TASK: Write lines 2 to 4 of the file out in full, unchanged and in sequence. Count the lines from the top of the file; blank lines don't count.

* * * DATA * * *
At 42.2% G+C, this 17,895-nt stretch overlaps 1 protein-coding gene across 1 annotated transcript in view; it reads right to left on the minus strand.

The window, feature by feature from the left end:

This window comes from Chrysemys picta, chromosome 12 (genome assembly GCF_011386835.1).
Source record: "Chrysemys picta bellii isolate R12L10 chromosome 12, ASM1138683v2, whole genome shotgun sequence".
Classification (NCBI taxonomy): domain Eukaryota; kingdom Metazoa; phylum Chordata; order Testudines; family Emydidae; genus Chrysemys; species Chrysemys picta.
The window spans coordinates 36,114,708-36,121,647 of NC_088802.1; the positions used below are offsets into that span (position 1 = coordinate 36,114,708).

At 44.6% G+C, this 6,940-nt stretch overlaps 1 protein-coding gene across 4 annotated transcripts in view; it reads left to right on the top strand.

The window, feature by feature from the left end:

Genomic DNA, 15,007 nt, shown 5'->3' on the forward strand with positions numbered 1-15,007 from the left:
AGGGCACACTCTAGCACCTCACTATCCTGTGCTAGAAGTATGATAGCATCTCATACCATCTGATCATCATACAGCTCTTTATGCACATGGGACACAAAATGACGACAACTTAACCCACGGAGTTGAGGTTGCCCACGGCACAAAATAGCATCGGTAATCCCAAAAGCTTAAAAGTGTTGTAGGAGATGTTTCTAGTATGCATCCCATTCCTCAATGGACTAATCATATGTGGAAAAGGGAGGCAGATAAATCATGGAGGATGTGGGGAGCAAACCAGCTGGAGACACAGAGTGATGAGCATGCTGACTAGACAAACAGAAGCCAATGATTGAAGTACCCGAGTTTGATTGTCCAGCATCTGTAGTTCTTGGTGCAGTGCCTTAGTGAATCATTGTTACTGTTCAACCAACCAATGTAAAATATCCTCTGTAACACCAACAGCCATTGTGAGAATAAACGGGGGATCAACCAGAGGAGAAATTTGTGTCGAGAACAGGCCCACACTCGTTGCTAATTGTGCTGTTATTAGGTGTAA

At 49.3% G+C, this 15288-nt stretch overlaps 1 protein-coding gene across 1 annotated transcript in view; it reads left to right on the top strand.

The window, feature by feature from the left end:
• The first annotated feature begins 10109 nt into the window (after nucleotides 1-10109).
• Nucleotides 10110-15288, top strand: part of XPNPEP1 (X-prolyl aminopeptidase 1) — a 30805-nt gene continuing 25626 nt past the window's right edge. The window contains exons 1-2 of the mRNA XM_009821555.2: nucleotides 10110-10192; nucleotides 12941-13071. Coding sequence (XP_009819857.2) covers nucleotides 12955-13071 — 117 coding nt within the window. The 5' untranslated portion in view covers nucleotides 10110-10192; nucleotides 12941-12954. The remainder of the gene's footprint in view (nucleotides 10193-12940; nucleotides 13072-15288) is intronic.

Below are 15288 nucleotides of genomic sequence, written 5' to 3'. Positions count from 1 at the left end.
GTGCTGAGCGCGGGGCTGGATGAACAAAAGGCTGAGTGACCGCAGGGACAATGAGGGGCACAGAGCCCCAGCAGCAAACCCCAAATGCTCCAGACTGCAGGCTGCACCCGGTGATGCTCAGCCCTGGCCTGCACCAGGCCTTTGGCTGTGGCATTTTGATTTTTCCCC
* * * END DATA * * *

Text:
The window, feature by feature from the left end:

This window comes from Chrysemys picta, chromosome 12 (genome assembly GCF_011386835.1).
Source record: "Chrysemys picta bellii isolate R12L10 chromosome 12, ASM1138683v2, whole genome shotgun sequence".